For the first time in 29 years, Ice Alaska will not be hosting an ice-carving event. The nonprofit’s board of directors made it official Wednesday by canceling plans for a smaller youth carving event the organization had hoped to stage in March. The organization will instead focus on bringing back the World Ice Art Championships next year.
Ice Alaska board President Hank Bartos says his fellow board members had no choice but to cancel the Bill Stroecker Foundation Youth Amateur Classic, an ice-carving event they’d hoped to hold in lieu of the World Ice Art Championships, which the board canceled late last year due to a loss of sponsors and other financial woes. But Bartos says the effort to stage the alternate event also fizzled.
“The reason we’re not having the event this year is because of lack of funding, lack of support,” he said.
Board members said during a meeting Wednesday they knew it would be a longshot to organize the Stroecker Youth Amateur Classic on short notice during January. They also agreed the public may have soured on the event, because of disputes between Ice Alaska and Dick and Hoa Brickley, the former organizers of the World Ice Art Championships and owners of George Horner Ice Park, where the event has been held since 2011.
Bartos says the allegations of wrongdoing and threats of lawsuits between the two parties contributed to Ice Alaska’s failure to meet its goal of raising $50,000 by the Jan. 31 deadline.
“It is disappointing,” he said. “It was disappointing to me, especially, because I wanted to see it go on.”
It’s also a disappointment to the fans of the annual ice-carving championships who come from around the world to marvel at the elaborately sculpted and illuminated blocks of ice. And it’s disappointing to the business community that’s benefited from the injection of tourist dollars during an otherwise slow time of year.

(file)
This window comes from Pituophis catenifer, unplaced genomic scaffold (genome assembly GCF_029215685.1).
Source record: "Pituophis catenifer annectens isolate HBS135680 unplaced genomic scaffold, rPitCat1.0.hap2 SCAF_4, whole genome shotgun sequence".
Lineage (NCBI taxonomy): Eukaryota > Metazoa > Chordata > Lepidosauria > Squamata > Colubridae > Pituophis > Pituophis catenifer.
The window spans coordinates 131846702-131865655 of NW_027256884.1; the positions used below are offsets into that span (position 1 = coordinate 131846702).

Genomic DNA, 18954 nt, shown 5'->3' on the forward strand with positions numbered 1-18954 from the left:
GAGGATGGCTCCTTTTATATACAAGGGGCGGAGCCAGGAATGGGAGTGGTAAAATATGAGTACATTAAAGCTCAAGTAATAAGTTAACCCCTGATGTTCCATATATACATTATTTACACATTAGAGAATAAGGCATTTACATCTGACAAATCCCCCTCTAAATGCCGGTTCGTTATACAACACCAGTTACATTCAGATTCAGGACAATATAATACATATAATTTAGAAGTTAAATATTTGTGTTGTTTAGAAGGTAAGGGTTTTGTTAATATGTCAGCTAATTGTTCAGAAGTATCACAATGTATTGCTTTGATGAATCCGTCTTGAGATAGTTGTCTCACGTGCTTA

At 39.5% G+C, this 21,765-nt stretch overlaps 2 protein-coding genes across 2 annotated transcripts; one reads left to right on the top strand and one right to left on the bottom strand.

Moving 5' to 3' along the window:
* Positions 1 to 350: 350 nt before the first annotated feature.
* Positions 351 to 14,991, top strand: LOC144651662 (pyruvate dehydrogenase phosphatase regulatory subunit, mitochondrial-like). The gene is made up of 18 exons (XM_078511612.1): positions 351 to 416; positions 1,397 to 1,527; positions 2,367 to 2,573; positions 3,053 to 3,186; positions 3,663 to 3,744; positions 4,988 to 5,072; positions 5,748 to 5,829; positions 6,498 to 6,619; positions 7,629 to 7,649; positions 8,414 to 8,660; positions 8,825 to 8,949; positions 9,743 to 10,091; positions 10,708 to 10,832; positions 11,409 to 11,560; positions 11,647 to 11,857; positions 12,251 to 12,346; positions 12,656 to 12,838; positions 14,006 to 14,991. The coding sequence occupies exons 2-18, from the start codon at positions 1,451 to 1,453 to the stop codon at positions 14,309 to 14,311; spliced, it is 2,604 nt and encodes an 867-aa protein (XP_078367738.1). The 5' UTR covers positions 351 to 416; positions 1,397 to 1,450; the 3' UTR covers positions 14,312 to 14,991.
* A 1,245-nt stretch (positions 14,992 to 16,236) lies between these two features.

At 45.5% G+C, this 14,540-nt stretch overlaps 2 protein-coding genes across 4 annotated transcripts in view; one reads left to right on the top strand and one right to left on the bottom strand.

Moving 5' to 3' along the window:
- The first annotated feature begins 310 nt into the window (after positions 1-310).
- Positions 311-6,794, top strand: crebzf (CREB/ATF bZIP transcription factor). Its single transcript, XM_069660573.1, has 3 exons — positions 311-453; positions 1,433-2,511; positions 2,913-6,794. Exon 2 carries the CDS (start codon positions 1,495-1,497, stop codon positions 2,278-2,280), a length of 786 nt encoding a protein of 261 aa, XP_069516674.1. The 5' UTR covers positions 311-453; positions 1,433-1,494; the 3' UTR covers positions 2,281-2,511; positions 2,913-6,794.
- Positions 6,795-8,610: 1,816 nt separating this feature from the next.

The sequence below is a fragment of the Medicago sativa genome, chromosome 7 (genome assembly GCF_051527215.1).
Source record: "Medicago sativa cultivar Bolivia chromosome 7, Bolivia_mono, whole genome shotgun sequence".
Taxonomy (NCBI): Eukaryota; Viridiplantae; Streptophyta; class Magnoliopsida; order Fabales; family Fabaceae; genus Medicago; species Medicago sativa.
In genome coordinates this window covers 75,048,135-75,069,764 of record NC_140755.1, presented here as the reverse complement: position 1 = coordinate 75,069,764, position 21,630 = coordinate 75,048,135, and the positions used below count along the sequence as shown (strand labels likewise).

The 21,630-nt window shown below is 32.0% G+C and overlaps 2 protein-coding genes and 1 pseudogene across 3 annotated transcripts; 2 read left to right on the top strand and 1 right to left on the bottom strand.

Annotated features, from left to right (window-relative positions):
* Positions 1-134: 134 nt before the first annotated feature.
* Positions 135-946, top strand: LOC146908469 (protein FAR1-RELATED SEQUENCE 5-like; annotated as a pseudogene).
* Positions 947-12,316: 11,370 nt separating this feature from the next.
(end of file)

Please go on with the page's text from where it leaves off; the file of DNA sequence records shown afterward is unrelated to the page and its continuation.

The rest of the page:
-- Hank Bartos,
The Brickleys reportedly intend to stage their own ice-carving event in March.
Steve Brice, an ice-carver and Ice Alaska member who attended Wednesday’s meeting, says that event probably contributed to the lack of donations for the Stroecker Youth Amateur Classic.
“Right now, the community is confused,” Brice said. “They don’t really know what’s going on.”
But, says board treasurer Steff Clymer, the Brickleys’ event won’t be called the World Ice Art Championships, because Ice Alaska now owns the rights to that title.
“The name belongs to us,” Clymer said. “We’ve gone after it, we’ve sealed that down, and we want to keep it.”
Ice Alaska intends to use the name again next year, when the organization plans to bring the event back and stage it at the Tanana Valley Fairgrounds. Bartos and the other board members all agreed that’s now their top priority.
“We’re a new organization,” he said. “We’ve got a lot of good, spirited people that want to get behind it and want to make it happen. And I think the community will be proud of what this organization does.”
Bartos figures it’ll cost at least a half-million dollars to stage the ice art championships. He says board members are already working on plans to recruit volunteers and line up sponsors.
“It’s going to take a lot of work and a lot of support,” he said, “and we have got to have the community behind it.”
Board members agreed Wednesday that building community support will depend largely on ensuring the public knows that Ice Alaska is determined to put the controversy behind it and to operate transparently from now on.
Editor's note: Donations to Ice Alaska may be made through its PayPal account accessible from this page on the organization's website.